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The Old Horse's Glory-Day `Vacation'

AN ancient proverb says, ``It is well known that one horse can run faster than another.'' That saying has been around so long that I presumed everybody knows it, so I was baffled to find my television set profuse with hoss trottin' on a recent afternoon. I switched channels quickly and found a lady on public television showing me how to make paper rosebuds. After an hour or so she ran out of pink paper, so I turned back to the race track. The race had just started, and it took about a minute and a half. Although I speak as a former owner of a racehorse, any affectation of superior culture on that account can be denied or explained, and I think it will be more fun for everybody if I explain it.

Bill had indeed been a racehorse, but he was only four years old at the time. He was now 33 and white all over, so I could follow him back to the barn after dark if I lingered too long in the wood lot. I bought him from Wesley Hooper when he was well into his dotage for $10, but Wesley said he was sorry and gave me $3 change. I had Bill about three years and retired him when I bought a Fordson. Bill raced only once on a track.

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When Bill had been a colt, the big event in our husbandmen's year was the annual exhibition at Topshaw Fair by the Sagadahoc County Agricultural, Horticultural, and Pomological Society. Of all the attractions, none was more popular than the farmer's free-for-all, when family readers with their Sunday-go-to-meetin' buggies competed in wild confusion for the only prize - a bushel of oats.

There were 138 starters the year that Bill ran his only track race (two half-mile laps). Sim Coombs said that from where he sat he counted six winners - one of them Bill. (Bill's racing name, for the moment, was Farragut's Fury.) Now the buggy was washed, the harness oiled, the buckles shined, and a red ribbon was tied to the check-rein snap. (Village gear had check-reins, but farm harnesses didn't.) It took Bill over three minutes to win his oats, just a bit under his usual time on a row of tomatoes.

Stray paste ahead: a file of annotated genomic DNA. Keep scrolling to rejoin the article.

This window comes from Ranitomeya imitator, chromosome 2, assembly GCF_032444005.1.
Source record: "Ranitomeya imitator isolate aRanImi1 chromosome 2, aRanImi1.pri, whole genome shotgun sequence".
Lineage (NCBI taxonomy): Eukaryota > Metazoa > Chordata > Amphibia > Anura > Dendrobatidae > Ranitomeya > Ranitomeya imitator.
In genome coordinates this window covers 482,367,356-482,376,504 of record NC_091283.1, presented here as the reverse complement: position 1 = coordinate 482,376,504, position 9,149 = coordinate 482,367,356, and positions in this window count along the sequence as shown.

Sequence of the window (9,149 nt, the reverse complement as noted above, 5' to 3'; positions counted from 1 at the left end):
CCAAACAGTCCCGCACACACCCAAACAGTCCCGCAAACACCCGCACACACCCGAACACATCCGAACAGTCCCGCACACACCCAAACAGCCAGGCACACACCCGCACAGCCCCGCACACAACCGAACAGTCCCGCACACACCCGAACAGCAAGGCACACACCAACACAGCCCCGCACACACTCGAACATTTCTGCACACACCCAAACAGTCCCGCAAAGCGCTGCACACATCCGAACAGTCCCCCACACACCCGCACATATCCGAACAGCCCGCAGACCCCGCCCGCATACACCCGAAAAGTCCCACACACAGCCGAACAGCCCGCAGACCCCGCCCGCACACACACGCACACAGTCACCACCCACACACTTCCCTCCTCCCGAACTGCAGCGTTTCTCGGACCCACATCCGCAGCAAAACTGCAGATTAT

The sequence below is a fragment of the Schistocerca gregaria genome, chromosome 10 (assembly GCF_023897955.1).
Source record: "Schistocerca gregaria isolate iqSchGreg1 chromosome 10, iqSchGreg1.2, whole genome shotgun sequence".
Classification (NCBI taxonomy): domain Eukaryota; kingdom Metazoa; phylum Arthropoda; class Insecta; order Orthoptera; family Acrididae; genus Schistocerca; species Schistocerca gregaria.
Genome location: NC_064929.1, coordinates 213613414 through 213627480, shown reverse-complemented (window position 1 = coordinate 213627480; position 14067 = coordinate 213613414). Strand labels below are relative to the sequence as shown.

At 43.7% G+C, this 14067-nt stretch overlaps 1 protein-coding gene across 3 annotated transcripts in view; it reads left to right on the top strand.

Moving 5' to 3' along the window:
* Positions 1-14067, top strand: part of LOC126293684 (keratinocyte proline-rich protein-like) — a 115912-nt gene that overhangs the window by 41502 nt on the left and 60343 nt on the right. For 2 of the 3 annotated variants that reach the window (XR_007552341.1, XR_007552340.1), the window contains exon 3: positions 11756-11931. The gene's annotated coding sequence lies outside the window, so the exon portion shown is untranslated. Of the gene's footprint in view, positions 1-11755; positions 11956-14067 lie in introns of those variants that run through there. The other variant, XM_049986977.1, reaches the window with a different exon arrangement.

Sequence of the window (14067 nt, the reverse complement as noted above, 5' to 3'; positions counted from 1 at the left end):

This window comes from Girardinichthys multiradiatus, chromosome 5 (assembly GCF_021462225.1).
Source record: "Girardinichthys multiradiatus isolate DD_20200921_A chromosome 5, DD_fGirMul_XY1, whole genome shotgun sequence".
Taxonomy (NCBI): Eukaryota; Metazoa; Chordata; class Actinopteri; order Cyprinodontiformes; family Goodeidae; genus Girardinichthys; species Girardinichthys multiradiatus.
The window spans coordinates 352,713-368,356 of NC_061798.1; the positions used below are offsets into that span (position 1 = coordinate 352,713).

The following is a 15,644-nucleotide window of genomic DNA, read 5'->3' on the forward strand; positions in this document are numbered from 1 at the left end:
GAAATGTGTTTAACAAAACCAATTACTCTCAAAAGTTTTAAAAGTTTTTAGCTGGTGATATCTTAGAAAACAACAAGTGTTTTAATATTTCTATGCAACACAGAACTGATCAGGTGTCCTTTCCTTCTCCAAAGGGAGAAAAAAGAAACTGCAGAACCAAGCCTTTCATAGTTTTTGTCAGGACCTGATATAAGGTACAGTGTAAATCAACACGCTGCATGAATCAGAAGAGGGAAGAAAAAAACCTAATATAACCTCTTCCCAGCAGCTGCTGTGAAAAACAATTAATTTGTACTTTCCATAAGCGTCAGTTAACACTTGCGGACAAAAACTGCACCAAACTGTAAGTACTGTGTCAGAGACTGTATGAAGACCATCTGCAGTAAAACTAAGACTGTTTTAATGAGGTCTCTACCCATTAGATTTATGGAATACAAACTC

This success had a lifelong influence on the old fool, and even after I came to have him, Bill would occasionally get to thinking about his moment of glory at Topsham Track and have a fantasy throwback all by himself. He'd forget he was engaged in work-a-day chores and imagine he was a colt again, longing for the plaudits of the grandstand. He'd lapse back to Tosham Fair.

The first time he pulled this on me was the year I grew an acre of popcorn on the back field. That turned out to be a profitable venture. It did well there, and we sold it on the cob so customers could experience the old country pleasure of rubbing two cobs together to get a popper load.

But I ran out of popcorn seed, so I put two outside rows into rutabagas. Long after the popcorn was harvested and we'd had a sharp frost (frost sweetens them), I took Bill and the wagon and went to the far field to pull the turnips. I was pulling turnips and heaving them, leaves and all, into the wagon. As was my wont on such routine occasions, I was improving myself with philosophic ruminations, and Bill was doing the same.

I had the wagon about half full when Bill erupted a joyous snort and in utter fantasy took off across the field, wagon and all, in a replay of his coltish triumph. I entreated him with whoas, but the taste of victory was more persuasive, and Bill halted not. It was almost a mile to the house.

When I got to the house, noticing some castoff turnips along the way, the wife said Bill had passed and, after scattering the dooryard hens into the apple trees, had continued up the road on a due-westerly course, so that by now he was probably just coming into Chicago.

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I tracked Bill by the turnip trail, and just beyond the Waschalowski sawmill I found him in the placid composure of a resting hero after the fact, back to normal and needing only to be shown the road home. It took a time. Bill would lift a foot, try to think about what to do with it, and then select another. I had to get off the wagon seat now and then to pick up a turnip. The next day, Bill and I returned to the field to get the rest of the turnips, and I got almost half as many again as I'd expected.

All of which I offer in detail to show that owning a racehorse is not necessarily glamorous and aristocratic. Television might do better to ignore the Preakness and give us something like ol' Bill.

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